Last Updated on May 15, 2022 by Guillermina
Is Kalanchoe poisonous to cats? If you have a furry family, like cats and dogs, choosing your houseplant is vital to their survival. As we all know, fur coats like to nibble on a lot of stuff including plants. If you have a naughty cat, succulents can be very attractive to them. Unfortunately, Kalanchoe is not an exception.
Kalanchoe is a plant native to African countries where the weather condition is arid. But the hard truth is that it is poisonous to cats. Like many other succulents, Kalanchoe contains a poisonous sap called saponin.
Essentials Of Kalanchoe
Well known as an indoor plant, kalanchoe is a blossoming plant with low maintenance. It has red, pink, red, yellow, white, or orange blossoms, making them a splendid decoration for a bright spot in your home. There are many sorts of kalanchoes, however, these succulents ordinarily have thick, waxy leaves showing scalloped edges.
Side Effects Of Ingestion In Cats
Kalanchoe is viewed as harmful to cats. The poisonousness in kalanchoe plants comes from guaianolides, which is a cardiovascular poison. The most widely recognized signs of poisoning include gastrointestinal upset, nausea, and loose bowels. Ingesting a lot of a kalanchoe plant could cause a strange heartbeat or rate, albeit this secondary effect is not common. Your pet can easily break down or suffer from cardiac arrest if your cat happens to ingest a lot of Kalanchoe leaves.
What To Expect If Your Cat Has Ingested Kalanchoe
Assuming that your inquisitive cat nibbles your kalanchoe and gives indications of disorder, eliminate the plant from your pet’s mouth in the event that they didn’t swallow it yet.
Call your vet right away and watch your cat for signs of poisoning. Cut a sample of your plant and take it to the vet, so your vet can identify the medicine for your cat. Believe us, the vet knows.
Note that there is no direct antidote to succulent poisoning so the vet may administer medicines to manage the symptom until your cat feels fine. For example, if your cat suffers from severe diarrhea your cat may be put on an IV. It is possible that the cat will also be placed in the vet clinic for a week.
Kalanchoe Vs. Birds Of Paradise
It is important that you don’t confuse the Kalanchoe plant with another plant that almost looks like it. It is known as the bird of Paradise, which is more toxic to cats when ingested than the kalanchoe. Within the first few minutes, your cat may suffer vomiting, diarrhea, and drooling. Sometimes, your cat will have difficulty swallowing because of the clogged and inflamed.
If your cat has swallowed the Birds of Paradise, you should bring your cat right away to the vet. Waiting for another day might lead to more serious situations. Bird of Paradise ordinarily blossoms in the pre-spring or late winter, yet it can bloom at different seasons when given ideal circumstances.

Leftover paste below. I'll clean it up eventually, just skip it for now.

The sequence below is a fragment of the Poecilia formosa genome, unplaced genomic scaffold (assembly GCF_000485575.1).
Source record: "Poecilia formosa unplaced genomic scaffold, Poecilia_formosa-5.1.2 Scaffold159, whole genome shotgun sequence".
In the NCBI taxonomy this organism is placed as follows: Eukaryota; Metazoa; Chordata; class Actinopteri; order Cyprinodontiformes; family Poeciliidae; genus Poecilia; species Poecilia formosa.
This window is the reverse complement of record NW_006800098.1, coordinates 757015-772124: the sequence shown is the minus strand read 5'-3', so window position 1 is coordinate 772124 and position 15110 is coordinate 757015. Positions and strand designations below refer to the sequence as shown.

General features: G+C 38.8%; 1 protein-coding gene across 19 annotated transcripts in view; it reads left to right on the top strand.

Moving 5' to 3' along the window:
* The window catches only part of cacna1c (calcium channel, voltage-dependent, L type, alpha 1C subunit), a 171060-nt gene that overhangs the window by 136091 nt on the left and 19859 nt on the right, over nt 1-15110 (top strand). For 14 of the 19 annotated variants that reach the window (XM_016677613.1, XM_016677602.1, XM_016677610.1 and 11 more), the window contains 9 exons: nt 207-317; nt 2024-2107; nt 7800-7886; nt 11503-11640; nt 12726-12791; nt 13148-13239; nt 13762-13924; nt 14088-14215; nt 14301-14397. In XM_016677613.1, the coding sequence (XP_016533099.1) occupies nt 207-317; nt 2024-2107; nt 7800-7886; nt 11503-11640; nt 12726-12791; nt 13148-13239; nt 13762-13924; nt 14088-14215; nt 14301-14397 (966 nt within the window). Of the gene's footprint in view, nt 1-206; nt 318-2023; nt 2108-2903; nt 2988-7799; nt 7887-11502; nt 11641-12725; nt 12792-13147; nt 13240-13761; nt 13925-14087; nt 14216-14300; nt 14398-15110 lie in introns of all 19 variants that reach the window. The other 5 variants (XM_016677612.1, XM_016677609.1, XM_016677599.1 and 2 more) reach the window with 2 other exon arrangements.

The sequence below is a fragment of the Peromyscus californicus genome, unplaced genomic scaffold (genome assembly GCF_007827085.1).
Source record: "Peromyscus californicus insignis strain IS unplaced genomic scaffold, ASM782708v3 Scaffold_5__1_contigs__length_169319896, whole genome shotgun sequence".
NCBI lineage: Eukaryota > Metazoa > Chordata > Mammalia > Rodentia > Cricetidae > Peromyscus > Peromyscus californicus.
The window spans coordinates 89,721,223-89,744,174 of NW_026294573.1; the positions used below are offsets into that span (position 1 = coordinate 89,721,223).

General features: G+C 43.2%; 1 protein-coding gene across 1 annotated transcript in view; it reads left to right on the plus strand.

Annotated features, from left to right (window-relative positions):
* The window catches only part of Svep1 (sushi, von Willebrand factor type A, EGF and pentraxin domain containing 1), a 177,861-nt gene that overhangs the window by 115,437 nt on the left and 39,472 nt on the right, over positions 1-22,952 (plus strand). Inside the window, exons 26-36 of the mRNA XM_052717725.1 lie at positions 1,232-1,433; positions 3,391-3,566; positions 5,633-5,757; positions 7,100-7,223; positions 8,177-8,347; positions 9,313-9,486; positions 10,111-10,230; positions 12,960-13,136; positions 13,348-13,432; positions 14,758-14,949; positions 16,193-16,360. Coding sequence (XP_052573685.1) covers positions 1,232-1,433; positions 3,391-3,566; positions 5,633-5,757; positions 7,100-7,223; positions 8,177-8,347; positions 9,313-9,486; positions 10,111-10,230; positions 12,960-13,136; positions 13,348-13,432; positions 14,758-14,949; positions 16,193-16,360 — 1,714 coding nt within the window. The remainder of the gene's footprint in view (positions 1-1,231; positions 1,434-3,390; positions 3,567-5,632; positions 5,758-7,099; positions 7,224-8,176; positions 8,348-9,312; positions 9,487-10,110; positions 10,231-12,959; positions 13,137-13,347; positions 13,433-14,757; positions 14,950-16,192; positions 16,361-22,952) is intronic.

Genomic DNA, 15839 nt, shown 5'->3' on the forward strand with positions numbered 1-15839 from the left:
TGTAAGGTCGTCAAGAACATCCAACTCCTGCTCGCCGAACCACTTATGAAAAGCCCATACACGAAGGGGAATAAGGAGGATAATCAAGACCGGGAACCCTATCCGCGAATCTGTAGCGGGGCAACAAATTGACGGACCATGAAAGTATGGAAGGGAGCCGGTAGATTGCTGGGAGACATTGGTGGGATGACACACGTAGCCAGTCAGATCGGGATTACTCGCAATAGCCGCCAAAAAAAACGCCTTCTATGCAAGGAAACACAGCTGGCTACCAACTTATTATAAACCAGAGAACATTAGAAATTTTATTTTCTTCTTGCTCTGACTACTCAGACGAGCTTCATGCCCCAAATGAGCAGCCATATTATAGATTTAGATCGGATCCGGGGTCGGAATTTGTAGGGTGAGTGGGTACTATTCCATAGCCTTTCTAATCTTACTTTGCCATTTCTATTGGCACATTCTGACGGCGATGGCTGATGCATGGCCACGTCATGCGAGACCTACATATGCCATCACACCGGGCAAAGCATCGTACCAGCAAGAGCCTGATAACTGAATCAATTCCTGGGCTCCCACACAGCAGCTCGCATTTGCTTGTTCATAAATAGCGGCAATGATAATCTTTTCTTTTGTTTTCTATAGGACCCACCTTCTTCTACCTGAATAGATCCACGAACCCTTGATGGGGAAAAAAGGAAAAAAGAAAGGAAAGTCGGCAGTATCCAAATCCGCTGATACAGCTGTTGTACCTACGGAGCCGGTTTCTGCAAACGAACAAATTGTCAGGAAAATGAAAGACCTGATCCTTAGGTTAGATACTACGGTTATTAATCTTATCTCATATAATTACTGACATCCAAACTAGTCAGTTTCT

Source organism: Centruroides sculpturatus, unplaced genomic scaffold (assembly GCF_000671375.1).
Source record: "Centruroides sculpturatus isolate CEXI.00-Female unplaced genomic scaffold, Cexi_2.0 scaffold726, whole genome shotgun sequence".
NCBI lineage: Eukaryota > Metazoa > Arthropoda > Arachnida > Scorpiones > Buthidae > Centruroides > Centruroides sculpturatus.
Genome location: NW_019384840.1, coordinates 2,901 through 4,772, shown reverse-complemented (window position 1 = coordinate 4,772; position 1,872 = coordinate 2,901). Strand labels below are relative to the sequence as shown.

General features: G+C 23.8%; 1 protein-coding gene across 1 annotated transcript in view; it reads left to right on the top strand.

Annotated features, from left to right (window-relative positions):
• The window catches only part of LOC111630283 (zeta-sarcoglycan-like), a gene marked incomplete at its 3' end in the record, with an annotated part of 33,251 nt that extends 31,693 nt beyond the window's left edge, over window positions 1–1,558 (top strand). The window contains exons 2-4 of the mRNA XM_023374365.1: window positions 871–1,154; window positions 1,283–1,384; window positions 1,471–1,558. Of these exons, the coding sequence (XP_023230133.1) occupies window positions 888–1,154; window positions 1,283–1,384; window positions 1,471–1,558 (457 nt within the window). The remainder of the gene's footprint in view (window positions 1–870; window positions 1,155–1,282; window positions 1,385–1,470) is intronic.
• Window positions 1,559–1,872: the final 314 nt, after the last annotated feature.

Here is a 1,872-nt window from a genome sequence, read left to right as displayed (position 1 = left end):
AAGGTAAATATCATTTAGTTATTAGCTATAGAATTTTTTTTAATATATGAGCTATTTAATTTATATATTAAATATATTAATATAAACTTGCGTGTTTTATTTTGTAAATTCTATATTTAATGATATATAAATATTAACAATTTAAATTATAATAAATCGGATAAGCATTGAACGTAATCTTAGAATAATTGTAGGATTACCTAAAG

These plants develop with upstanding leaves arising straightforwardly from the dirt and have no trunk. The enormous passes on range from 12 to 18 inches long and can get parts in the leaf when presented to blustery circumstances or brushed against in a bustling lobby. Strelitzia is poisonous to felines and dogs.
The following are other plants that are dangerous to cats.
- Sago Palm
- Autumn Crocus
Tips For Preventing Kalanchoe Poisoning In Cats
Kalanchoe is a genus of more than 150 plant species, which are commonly found in Africa and Madagascar.
Since its popularity rose all over the world, it has become a favorite house plant for many countries. If you have this lovely yet poisonous plant in the home, the following are some tips to help keep your pets safe.
- Place your Kalanchoe in a spot that is hard to reach by your pets. It’s best if you hang them in pots on the balcony or patio. Even so, kalanchoe is always the perfect plant to place outside because of its fast-growing nature. In a matter of months, they can grow full with lots of leaves and blooms with proper exposure to sunlight.
- Put your pet’s food pan away from your plants. If you have a couple of other plants, other than kalanchoe it’s best to separate your pet’s food pan to help them avoid temptation. Cats will naughtily nibble on your plants the moment they get used to their smell. Moreover, you might confuse your pets if you place their food closer to where your plants are.
- Put your cat in its cage whenever you’re away. If you do a trip to the grocery or have a little emergency, wherein you have to be away for a day or two, it’s better to place your cat in the cage so he or she won’t play with your plants. Of course, leave some food and water. If you have to be away longer, we suggest having a babysitter for your cat.
Are all kalanchoes poisonous?
The answer is yes. Kalanchoes are a few of the many plants with deceiving looks. You may see them as beautiful plants, but your pets must never eat them.
Is kalanchoe pet friendly?
No. If you are aiming at having more pet-friendly plants in the home, kalanchoe is definitely not a choice. Some pet-friendly plants include bird’s nest fern, spider plant, rattlesnake plant, calathea, and parlor palm. Before buying any plant, you must research its toxicity. This is also true if you have kids in the home, who might accidentally chew their leaves when playing.
How do I keep my cat from eating poisonous plants?
There’s no direct way to keep your cats from eating poisonous plants. House cats who like to meander around the home and in the neighborhood can chew plants whenever they want to. If you have houseplants, there’s no safer way to keep your cats from them other than keeping them in hard-to-reach places.
Are kalanchoe and cats a good combination?
Unfortunately, no. There are many beautiful houseplants you can choose from for home decoration, especially if you have cats. You need to be extra careful in choosing the variety of plants that you place in your home if you have pets around.